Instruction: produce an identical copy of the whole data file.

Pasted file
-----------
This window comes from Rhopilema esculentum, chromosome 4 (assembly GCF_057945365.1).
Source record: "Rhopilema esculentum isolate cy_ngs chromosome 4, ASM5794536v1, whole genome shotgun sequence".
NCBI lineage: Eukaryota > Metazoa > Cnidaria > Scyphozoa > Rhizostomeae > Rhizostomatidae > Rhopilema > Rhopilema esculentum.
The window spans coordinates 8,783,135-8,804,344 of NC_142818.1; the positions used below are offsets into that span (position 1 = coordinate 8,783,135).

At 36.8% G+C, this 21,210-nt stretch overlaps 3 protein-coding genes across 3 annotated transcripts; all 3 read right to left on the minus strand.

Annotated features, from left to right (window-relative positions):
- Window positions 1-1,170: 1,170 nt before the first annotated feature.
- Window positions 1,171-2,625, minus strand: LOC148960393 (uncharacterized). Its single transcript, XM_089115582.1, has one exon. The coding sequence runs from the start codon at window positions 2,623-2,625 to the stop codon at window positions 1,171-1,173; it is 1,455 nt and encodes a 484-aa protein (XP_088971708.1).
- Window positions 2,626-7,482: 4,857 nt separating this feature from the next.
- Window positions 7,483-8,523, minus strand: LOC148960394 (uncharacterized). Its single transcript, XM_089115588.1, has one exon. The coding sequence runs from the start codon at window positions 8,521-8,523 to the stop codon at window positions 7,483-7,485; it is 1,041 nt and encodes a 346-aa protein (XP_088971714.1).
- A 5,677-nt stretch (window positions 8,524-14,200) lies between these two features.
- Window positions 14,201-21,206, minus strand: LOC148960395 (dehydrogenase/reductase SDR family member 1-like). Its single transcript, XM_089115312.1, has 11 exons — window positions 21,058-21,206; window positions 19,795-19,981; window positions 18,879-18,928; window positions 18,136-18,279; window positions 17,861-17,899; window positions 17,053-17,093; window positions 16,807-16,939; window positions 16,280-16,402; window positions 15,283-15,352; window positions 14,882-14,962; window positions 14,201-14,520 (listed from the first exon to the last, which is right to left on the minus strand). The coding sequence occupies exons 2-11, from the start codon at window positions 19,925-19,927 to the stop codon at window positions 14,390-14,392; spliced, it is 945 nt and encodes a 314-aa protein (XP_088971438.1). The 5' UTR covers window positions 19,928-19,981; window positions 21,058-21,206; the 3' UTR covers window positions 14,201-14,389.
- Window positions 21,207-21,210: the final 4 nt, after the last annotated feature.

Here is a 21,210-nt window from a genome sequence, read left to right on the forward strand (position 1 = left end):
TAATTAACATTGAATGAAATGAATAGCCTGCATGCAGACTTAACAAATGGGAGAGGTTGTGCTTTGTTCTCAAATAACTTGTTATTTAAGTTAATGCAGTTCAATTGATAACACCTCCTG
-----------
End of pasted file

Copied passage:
This window comes from Rhopilema esculentum, chromosome 4 (assembly GCF_057945365.1).
Source record: "Rhopilema esculentum isolate cy_ngs chromosome 4, ASM5794536v1, whole genome shotgun sequence".
NCBI lineage: Eukaryota > Metazoa > Cnidaria > Scyphozoa > Rhizostomeae > Rhizostomatidae > Rhopilema > Rhopilema esculentum.
The window spans coordinates 8,783,135-8,804,344 of NC_142818.1; the positions used below are offsets into that span (position 1 = coordinate 8,783,135).

At 36.8% G+C, this 21,210-nt stretch overlaps 3 protein-coding genes across 3 annotated transcripts; all 3 read right to left on the minus strand.

Annotated features, from left to right (window-relative positions):
- Window positions 1-1,170: 1,170 nt before the first annotated feature.
- Window positions 1,171-2,625, minus strand: LOC148960393 (uncharacterized). Its single transcript, XM_089115582.1, has one exon. The coding sequence runs from the start codon at window positions 2,623-2,625 to the stop codon at window positions 1,171-1,173; it is 1,455 nt and encodes a 484-aa protein (XP_088971708.1).
- Window positions 2,626-7,482: 4,857 nt separating this feature from the next.
- Window positions 7,483-8,523, minus strand: LOC148960394 (uncharacterized). Its single transcript, XM_089115588.1, has one exon. The coding sequence runs from the start codon at window positions 8,521-8,523 to the stop codon at window positions 7,483-7,485; it is 1,041 nt and encodes a 346-aa protein (XP_088971714.1).
- A 5,677-nt stretch (window positions 8,524-14,200) lies between these two features.
- Window positions 14,201-21,206, minus strand: LOC148960395 (dehydrogenase/reductase SDR family member 1-like). Its single transcript, XM_089115312.1, has 11 exons — window positions 21,058-21,206; window positions 19,795-19,981; window positions 18,879-18,928; window positions 18,136-18,279; window positions 17,861-17,899; window positions 17,053-17,093; window positions 16,807-16,939; window positions 16,280-16,402; window positions 15,283-15,352; window positions 14,882-14,962; window positions 14,201-14,520 (listed from the first exon to the last, which is right to left on the minus strand). The coding sequence occupies exons 2-11, from the start codon at window positions 19,925-19,927 to the stop codon at window positions 14,390-14,392; spliced, it is 945 nt and encodes a 314-aa protein (XP_088971438.1). The 5' UTR covers window positions 19,928-19,981; window positions 21,058-21,206; the 3' UTR covers window positions 14,201-14,389.
- Window positions 21,207-21,210: the final 4 nt, after the last annotated feature.

Here is a 21,210-nt window from a genome sequence, read left to right on the forward strand (position 1 = left end):
TAATTAACATTGAATGAAATGAATAGCCTGCATGCAGACTTAACAAATGGGAGAGGTTGTGCTTTGTTCTCAAATAACTTGTTATTTAAGTTAATGCAGTTCAATTGATAACACCTCCTG